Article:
“We built this bridge as big as Brooklyn, it’s gonna burn…”
Here’s an adorable way to start your Tuesday: meet Kate Martin, a sweet-voiced and softly-spoken singer-songwriter all the way from Townsville in Queensland, Australia. And before I hear any groaning or complaining from up the back there, I’d like to point out that Kate is different to your average Julia Stone wannabe. There’s depth to this sound, an ethereal nature that arises somewhere in the ghostly harmonies and the melodies that are nigh-on impossible to get out of one’s head. Point is, I really like her. And I want to share her with you lot.
This gorgeous clip is shot in countryside Victoria. It’s not so much what happens in this video, but where and how. The video is essentially Martin and her band, The Shallow Sea Choir, driving along, playing in a field, discovering an abandoned house and sitting on a blanket on the grass. Fairly innocuous stuff, really – so it’s all in the gorgeous locations (where) and the warmth between the band members (how) that makes this such an utterly charming clip.
Somebody please whoop me upside the head if this lady makes it to Sydney and I miss out.
“And there’s nothing you can do about it now…”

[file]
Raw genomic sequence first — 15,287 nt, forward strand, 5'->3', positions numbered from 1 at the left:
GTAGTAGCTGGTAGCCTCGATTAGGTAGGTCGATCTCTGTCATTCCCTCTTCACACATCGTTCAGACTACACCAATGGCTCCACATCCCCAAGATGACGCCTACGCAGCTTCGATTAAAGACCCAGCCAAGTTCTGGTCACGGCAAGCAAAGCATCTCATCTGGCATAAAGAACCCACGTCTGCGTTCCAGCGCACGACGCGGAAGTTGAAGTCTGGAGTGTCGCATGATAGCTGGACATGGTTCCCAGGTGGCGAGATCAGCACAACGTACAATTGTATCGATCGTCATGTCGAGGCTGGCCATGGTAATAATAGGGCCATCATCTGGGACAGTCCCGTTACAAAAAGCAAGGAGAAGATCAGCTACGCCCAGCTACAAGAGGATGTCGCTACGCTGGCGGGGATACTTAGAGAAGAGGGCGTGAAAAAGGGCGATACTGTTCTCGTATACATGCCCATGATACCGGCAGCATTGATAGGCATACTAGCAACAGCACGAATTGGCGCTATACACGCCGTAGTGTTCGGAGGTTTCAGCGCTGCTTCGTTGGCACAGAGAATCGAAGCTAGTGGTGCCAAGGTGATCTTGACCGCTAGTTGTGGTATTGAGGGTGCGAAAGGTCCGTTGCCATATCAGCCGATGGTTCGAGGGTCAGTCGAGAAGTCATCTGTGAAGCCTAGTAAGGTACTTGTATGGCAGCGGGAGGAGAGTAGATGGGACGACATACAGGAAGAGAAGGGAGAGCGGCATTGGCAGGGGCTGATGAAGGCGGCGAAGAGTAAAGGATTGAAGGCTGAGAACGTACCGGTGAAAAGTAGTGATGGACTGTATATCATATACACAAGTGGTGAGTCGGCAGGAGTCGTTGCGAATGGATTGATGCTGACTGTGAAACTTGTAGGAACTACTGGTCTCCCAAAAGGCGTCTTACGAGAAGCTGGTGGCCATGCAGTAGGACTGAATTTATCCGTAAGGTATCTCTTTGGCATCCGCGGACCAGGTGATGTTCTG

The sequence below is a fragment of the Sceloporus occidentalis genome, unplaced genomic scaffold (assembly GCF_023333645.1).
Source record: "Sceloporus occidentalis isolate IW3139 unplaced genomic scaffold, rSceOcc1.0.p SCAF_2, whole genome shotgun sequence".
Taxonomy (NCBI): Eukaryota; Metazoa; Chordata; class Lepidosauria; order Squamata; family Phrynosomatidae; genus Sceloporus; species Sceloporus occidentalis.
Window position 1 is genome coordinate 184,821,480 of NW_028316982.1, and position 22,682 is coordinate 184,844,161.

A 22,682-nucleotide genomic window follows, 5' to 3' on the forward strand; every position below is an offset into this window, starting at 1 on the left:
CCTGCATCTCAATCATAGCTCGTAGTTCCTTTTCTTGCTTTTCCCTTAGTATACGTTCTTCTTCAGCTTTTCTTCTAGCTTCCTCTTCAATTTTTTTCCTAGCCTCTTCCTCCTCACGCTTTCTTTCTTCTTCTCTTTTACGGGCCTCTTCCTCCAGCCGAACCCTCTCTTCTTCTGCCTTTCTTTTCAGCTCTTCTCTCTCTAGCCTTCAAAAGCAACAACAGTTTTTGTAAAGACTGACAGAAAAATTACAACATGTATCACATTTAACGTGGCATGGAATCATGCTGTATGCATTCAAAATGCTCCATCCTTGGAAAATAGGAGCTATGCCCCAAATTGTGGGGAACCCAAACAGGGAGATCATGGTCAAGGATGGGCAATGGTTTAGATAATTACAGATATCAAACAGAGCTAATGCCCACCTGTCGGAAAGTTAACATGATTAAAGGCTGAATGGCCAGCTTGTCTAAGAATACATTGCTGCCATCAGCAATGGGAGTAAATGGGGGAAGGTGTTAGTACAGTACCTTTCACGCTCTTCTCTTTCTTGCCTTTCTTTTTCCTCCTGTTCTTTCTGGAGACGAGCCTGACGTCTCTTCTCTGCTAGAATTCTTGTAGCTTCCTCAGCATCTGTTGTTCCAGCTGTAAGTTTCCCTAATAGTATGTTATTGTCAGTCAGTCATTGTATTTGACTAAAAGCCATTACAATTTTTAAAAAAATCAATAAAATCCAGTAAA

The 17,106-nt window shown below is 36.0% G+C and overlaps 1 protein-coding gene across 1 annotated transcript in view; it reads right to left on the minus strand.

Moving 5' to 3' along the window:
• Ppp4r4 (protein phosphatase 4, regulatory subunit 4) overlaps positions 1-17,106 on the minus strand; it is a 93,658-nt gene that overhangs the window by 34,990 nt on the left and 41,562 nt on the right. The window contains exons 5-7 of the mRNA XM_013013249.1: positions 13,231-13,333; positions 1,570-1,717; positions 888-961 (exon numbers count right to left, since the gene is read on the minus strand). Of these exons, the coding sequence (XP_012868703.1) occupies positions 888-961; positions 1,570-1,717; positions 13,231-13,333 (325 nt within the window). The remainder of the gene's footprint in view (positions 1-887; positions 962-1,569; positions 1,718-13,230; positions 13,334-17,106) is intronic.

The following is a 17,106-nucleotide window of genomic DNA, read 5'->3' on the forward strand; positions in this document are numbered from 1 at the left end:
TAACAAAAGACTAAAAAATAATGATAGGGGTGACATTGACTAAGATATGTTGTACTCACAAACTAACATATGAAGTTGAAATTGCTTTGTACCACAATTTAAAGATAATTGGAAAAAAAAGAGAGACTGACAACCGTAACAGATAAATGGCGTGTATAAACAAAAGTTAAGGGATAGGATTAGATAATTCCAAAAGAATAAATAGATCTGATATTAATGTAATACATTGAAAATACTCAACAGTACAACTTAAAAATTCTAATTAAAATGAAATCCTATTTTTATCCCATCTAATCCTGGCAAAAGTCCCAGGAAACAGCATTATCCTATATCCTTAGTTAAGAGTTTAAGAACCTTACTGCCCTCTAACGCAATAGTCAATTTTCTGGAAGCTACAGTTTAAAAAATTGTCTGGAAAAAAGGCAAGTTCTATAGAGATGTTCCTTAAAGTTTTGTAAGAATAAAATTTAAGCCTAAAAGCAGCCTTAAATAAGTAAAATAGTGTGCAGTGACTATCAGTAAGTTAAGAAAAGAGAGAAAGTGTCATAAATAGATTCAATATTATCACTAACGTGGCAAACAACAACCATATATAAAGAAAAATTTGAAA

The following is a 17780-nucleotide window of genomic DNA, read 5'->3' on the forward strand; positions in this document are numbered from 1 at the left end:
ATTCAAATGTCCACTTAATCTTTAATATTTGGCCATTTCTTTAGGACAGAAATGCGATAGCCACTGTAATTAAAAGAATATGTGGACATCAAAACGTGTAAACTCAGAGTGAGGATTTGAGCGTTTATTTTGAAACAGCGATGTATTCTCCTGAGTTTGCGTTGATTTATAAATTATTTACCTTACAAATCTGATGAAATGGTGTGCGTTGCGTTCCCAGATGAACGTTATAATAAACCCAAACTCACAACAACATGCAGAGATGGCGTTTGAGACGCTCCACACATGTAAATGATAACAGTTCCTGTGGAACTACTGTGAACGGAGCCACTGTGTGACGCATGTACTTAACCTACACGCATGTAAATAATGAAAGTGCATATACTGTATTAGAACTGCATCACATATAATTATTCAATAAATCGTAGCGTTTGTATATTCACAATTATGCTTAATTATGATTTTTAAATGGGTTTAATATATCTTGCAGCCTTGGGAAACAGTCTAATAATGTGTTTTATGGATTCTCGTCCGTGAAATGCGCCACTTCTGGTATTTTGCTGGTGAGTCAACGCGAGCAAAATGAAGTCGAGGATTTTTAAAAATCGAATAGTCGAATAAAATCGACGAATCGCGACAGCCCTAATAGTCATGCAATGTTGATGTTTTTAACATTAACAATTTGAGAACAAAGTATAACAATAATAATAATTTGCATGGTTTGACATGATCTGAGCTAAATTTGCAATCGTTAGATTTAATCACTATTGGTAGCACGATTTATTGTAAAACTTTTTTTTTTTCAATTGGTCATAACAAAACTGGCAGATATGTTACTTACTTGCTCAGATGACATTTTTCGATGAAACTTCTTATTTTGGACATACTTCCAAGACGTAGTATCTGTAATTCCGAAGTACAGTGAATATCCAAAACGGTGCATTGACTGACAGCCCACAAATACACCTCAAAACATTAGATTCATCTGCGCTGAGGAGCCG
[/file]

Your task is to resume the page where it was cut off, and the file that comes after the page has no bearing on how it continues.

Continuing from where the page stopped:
Sometimes a song and video can hit you at the exact same time, as some kind of freakish double whammy. Experiencing “Blood” by Queensland sextet The Middle East on late night music television is a brilliant example of said whammy. On its own, we’re dealing with one of the greatest Australian songs of the past ten years – a slow-burning folk song with heart-on-sleeve honesty and an orchestral climax that is second to none. With the video, however, it gives an insight to the song with a perspective you might not have thought of before – another key to a truly great music video.
The video is made up entirely of animated stills that are gorgeously drawn, with the movements between them slight and quickly paced. As the story weaves its way around the beautiful music, it tells a tale of love, loss, self-exploration and what the future might hold. There’s not a second where your interest wanes – it’s simply a spectacle of understated film-making. It’s not trying to force the emotion directly into you, as so many commercially-oriented bands try to do in their videos. It’s just storytelling in its purest form – and something you should really experience.